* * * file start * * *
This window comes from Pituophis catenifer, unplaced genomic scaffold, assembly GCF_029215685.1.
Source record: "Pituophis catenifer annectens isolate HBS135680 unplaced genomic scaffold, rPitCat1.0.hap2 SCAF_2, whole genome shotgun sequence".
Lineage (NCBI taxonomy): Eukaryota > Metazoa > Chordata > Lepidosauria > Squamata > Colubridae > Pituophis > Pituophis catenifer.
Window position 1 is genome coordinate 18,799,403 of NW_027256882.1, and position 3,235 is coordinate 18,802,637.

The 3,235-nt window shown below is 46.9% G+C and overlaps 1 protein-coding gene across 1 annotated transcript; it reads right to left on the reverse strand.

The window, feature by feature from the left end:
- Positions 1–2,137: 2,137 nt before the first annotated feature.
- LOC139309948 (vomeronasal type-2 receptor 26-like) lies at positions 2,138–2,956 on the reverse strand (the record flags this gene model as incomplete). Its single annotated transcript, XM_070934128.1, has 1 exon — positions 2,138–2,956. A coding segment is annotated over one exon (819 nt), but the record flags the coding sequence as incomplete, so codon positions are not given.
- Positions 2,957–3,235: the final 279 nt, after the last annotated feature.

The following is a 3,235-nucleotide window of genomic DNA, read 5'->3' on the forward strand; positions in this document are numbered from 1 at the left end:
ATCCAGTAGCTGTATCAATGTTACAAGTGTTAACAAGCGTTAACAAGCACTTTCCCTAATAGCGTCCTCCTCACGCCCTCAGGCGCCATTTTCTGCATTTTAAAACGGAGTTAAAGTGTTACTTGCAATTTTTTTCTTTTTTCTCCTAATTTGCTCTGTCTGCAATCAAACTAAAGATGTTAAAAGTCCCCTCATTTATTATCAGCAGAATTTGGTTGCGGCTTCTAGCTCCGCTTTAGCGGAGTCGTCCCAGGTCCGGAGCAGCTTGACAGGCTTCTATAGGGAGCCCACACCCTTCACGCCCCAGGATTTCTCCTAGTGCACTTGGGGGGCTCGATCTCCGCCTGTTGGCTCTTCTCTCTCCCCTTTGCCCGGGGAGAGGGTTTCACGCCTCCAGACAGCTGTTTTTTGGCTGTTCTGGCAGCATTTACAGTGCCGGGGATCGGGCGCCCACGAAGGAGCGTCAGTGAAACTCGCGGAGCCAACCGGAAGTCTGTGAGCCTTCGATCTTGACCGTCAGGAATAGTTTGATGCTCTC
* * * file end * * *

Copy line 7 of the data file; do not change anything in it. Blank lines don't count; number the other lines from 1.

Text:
- Positions 1–2,137: 2,137 nt before the first annotated feature.